Today, we filed our opening merits brief in our challenge to the federal Endangered Species Act listing of the coastal California gnatcatcher. Our lawsuit takes aim at the taxonomic foundation of the listing, namely, whether the gnatcatcher—a diminutive songbird that inhabits very prime real estate in parts of coastal and inland Southern California—constitutes its own “subspecies.” How that question is resolved determines whether the gnatcatcher merits listing, because the bird, although not common in Southern California, is plentiful in parts of Baja California, Mexico.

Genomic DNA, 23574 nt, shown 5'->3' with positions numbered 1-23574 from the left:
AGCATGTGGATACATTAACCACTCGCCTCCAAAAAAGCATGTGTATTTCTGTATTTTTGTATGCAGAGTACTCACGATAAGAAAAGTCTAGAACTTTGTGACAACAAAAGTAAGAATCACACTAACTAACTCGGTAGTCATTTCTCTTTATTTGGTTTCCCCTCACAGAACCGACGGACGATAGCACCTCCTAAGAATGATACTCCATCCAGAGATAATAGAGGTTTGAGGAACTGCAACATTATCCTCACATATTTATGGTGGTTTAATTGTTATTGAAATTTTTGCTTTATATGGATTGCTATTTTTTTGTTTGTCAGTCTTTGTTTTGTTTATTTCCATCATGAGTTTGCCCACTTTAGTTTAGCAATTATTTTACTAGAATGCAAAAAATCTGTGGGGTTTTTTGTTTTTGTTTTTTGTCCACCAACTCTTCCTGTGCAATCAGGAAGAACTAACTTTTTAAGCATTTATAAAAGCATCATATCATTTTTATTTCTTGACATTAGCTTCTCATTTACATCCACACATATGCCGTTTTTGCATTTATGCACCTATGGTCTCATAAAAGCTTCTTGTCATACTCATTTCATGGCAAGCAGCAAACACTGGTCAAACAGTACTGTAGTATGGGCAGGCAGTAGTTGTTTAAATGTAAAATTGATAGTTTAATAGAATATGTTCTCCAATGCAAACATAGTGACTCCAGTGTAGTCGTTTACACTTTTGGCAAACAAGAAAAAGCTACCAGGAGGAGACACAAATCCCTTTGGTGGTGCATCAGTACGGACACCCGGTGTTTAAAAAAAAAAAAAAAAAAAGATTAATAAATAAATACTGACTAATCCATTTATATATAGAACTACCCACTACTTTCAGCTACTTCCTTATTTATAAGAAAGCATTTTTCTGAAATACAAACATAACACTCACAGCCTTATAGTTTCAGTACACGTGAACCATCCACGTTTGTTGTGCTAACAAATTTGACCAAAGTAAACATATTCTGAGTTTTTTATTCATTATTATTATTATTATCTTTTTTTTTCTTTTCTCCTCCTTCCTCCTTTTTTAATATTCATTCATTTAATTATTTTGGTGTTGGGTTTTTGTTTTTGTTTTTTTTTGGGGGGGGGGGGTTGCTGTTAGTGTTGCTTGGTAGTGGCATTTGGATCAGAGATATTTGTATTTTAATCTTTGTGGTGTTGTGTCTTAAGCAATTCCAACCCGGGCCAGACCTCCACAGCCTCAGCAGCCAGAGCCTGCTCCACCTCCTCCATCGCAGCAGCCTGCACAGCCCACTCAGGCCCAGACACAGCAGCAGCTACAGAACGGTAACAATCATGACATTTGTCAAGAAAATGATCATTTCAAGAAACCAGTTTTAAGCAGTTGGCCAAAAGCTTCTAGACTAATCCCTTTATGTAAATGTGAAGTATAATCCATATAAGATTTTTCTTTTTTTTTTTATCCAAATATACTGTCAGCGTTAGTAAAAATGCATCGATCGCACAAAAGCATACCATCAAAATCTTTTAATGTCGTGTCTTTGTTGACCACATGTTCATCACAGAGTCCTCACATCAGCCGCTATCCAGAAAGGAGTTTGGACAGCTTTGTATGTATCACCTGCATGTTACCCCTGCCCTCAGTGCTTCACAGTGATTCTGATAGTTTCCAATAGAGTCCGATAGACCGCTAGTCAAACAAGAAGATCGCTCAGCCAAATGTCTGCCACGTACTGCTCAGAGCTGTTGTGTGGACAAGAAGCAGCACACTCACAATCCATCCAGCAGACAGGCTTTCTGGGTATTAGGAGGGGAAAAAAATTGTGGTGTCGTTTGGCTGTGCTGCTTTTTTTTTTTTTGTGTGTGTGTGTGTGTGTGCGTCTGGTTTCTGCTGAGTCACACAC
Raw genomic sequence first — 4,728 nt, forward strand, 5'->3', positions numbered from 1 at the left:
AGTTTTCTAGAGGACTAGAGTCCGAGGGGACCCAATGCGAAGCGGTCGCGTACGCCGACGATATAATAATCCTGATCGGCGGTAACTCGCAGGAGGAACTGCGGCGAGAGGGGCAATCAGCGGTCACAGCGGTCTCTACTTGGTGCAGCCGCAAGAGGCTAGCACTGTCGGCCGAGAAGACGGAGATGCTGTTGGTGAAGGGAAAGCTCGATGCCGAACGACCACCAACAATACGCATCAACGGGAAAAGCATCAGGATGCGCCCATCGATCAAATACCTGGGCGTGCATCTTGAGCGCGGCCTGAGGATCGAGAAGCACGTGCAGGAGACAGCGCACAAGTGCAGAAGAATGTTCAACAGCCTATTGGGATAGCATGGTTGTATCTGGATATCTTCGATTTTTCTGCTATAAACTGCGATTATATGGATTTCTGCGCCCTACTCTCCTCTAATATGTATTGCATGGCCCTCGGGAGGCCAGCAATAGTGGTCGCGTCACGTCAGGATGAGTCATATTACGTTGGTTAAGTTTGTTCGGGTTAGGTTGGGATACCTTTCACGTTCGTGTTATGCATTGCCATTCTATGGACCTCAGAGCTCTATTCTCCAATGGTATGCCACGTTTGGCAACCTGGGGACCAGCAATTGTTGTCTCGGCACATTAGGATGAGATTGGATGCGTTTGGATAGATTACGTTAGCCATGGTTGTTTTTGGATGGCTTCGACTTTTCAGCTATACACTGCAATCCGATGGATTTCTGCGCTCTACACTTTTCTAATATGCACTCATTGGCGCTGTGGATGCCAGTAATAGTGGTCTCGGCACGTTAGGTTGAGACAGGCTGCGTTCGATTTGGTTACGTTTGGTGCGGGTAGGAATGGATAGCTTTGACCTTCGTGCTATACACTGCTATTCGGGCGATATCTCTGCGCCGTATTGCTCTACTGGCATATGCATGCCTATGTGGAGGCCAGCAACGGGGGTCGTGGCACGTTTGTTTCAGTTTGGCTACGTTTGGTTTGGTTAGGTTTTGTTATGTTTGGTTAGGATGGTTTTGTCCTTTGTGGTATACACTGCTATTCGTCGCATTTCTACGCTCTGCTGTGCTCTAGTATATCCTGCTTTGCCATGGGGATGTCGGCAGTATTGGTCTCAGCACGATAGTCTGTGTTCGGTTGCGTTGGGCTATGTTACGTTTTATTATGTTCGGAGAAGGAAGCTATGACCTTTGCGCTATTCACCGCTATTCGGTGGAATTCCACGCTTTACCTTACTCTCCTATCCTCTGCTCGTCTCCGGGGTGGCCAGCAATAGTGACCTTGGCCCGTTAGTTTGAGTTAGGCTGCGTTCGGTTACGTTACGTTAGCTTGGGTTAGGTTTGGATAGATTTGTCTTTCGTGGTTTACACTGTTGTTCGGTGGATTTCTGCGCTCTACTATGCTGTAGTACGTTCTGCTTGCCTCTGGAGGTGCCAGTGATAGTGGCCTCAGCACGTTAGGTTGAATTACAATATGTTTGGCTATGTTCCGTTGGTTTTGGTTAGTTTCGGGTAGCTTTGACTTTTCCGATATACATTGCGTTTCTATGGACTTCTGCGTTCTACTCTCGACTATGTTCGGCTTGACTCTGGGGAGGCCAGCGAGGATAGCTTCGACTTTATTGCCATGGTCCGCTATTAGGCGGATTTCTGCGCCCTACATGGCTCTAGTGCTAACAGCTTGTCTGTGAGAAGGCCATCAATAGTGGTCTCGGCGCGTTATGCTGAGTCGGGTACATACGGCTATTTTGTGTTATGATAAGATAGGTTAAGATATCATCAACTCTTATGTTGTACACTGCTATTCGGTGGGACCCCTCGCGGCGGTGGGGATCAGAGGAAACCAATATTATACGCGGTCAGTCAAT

We contend that, based on recent genetic research, the gnatcatcher should not be considered its own subspecies. The U.S. Fish and Wildlife Service disagrees. But, in denying our petition to delist the gnatcatcher, the Service did not explain why it considers the gnatcatcher to qualify as its own subspecies, nor did it offer any direction as to what must be shown to disprove the gnatcatcher’s subspecies status. The agency’s ruling therefore violates the fundamental administrative law principle of reasoned decision-making. On that basis, among others, we argue that the Service should reconsider the delisting petition and, in the process, articulate a clear and rational standard for defining subspecies.